A prop believed to have been used to make bird noises in early performances of Romeo And Juliet has been discovered at an archaeological dig.
Archaeologists from the Museum of London Archaeology (MOLA) excavating The Curtain Theatre in Shoreditch, east London, found the fragmentary ceramic bird whistle, which dates from the late 16th century.
The team is digging at The Curtain Theatre, one of Shakespeare's least-documented playhouses and where he premiered Henry V.
His troupe, The Lord Chamberlain's Men, used The Curtain as its base from 1597-1599 and Romeo And Juliet was performed there.
Experts broke ground in April and are hoping to excavate through 18th-century remains to uncover the 16th- and 17th-century Curtain Theatre, which is two to three metres below modern ground level.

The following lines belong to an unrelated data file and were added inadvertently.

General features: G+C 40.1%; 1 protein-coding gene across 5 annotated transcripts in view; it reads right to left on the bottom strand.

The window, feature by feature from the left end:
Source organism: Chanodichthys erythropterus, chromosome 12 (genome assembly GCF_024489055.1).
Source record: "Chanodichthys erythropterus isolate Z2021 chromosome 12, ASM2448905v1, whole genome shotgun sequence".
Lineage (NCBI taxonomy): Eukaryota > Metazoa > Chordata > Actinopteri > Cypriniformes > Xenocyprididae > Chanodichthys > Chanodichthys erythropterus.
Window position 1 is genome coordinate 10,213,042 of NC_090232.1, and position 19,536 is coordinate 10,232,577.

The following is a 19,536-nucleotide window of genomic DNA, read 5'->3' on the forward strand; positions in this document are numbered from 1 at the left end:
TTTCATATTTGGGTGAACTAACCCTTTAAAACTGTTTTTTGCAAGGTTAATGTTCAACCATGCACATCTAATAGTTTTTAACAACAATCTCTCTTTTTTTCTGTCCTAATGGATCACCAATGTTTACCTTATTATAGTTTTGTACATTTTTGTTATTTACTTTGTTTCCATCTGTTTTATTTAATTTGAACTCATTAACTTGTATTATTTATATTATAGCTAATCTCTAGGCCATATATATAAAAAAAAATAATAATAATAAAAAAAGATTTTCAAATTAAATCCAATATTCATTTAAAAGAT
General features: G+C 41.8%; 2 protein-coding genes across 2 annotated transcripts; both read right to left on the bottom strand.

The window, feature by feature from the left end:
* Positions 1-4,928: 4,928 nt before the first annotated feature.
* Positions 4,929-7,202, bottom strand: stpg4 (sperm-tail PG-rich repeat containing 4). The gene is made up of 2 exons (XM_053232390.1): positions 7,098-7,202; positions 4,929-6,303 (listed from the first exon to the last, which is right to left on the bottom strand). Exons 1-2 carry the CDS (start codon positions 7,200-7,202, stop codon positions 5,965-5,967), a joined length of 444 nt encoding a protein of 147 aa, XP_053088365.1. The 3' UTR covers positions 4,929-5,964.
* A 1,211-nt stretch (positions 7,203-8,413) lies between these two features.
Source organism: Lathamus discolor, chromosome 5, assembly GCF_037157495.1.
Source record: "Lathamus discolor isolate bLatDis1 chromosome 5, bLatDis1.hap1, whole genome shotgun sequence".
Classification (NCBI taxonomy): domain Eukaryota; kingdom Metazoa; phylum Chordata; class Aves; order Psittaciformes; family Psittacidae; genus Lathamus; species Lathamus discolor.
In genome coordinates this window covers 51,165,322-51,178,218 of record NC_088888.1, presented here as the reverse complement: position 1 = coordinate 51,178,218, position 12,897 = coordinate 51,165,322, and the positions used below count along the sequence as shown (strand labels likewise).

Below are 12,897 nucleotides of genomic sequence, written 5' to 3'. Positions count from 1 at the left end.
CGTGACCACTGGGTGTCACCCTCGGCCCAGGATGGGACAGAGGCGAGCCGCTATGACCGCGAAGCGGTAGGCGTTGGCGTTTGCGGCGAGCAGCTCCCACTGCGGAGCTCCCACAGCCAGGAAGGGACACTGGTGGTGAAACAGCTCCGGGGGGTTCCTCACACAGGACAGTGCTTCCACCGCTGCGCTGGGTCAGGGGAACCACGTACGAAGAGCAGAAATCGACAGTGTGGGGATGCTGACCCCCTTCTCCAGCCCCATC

Since starting the dig they have found that the building appears to have been rectangular, measuring approximately 22 x 30 metres, rather than being polygonal.
Walls up to 1.5 metres high survive in places, the team said, and it has been able to identify the courtyard, where theatregoers stood, and the inner walls, which held the galleries where wealthier audience members would have sat.
The bird whistle found "may have been used for sound effects in theatrical performances," the team's blog said.
Bird whistles were used as children's toys at the time but in Romeo And Juliet, staged at the Curtain Theatre in the late 16th century, there are numerous references to bird song, such as "That birds would sing and think it were not night".
Once the detailed dig is complete, the remains of The Curtain will be preserved in situ, and artefacts discovered and records taken during the excavation will be brought back to MOLA to be studied in detail by specialists.